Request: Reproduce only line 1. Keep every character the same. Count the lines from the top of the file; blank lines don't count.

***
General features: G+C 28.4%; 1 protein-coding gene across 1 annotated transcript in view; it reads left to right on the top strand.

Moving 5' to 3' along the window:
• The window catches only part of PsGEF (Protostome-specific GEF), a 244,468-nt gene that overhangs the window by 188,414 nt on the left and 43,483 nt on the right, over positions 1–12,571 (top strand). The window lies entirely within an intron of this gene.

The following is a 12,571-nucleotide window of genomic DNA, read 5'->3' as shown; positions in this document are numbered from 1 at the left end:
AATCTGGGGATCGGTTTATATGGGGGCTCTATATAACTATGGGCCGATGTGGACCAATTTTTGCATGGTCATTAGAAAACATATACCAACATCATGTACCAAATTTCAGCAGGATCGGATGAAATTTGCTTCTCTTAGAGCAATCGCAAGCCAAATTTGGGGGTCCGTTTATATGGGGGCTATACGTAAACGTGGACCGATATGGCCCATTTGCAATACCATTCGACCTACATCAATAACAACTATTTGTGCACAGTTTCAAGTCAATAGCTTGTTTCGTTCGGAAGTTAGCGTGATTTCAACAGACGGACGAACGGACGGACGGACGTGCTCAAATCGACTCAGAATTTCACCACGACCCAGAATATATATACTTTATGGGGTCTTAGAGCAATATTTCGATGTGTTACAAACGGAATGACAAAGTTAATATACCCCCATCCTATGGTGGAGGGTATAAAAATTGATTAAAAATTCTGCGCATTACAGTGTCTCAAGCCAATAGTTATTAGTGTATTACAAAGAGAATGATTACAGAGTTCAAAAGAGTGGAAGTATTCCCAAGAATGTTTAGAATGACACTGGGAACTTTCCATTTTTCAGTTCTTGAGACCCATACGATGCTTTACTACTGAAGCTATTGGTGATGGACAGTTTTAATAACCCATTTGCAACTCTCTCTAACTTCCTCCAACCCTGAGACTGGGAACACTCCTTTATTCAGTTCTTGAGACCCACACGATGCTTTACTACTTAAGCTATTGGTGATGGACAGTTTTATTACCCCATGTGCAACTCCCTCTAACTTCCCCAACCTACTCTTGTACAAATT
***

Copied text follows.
General features: G+C 28.4%; 1 protein-coding gene across 1 annotated transcript in view; it reads left to right on the top strand.